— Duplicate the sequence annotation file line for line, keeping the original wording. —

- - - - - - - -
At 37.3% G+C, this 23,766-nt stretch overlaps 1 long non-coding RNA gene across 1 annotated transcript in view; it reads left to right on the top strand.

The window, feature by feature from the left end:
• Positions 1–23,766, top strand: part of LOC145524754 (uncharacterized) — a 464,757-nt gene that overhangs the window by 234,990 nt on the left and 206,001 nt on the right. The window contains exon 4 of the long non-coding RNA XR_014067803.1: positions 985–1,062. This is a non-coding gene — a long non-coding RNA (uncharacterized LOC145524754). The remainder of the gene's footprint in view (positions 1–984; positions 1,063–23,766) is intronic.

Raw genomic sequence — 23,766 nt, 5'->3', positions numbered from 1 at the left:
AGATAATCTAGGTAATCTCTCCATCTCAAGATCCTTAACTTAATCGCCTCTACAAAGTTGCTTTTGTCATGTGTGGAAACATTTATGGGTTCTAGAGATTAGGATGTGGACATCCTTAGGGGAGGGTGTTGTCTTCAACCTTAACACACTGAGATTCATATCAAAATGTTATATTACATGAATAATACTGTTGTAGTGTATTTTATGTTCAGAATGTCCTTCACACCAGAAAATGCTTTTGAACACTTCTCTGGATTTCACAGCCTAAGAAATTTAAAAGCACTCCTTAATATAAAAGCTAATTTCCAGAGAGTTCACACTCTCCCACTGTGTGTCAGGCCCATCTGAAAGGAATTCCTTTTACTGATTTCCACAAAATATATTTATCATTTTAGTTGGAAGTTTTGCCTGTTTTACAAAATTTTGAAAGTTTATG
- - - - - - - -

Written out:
At 37.3% G+C, this 23,766-nt stretch overlaps 1 long non-coding RNA gene across 1 annotated transcript in view; it reads left to right on the top strand.

The window, feature by feature from the left end:
• Positions 1–23,766, top strand: part of LOC145524754 (uncharacterized) — a 464,757-nt gene that overhangs the window by 234,990 nt on the left and 206,001 nt on the right. The window contains exon 4 of the long non-coding RNA XR_014067803.1: positions 985–1,062. This is a non-coding gene — a long non-coding RNA (uncharacterized LOC145524754). The remainder of the gene's footprint in view (positions 1–984; positions 1,063–23,766) is intronic.

Raw genomic sequence — 23,766 nt, 5'->3', positions numbered from 1 at the left:
AGATAATCTAGGTAATCTCTCCATCTCAAGATCCTTAACTTAATCGCCTCTACAAAGTTGCTTTTGTCATGTGTGGAAACATTTATGGGTTCTAGAGATTAGGATGTGGACATCCTTAGGGGAGGGTGTTGTCTTCAACCTTAACACACTGAGATTCATATCAAAATGTTATATTACATGAATAATACTGTTGTAGTGTATTTTATGTTCAGAATGTCCTTCACACCAGAAAATGCTTTTGAACACTTCTCTGGATTTCACAGCCTAAGAAATTTAAAAGCACTCCTTAATATAAAAGCTAATTTCCAGAGAGTTCACACTCTCCCACTGTGTGTCAGGCCCATCTGAAAGGAATTCCTTTTACTGATTTCCACAAAATATATTTATCATTTTAGTTGGAAGTTTTGCCTGTTTTACAAAATTTTGAAAGTTTATG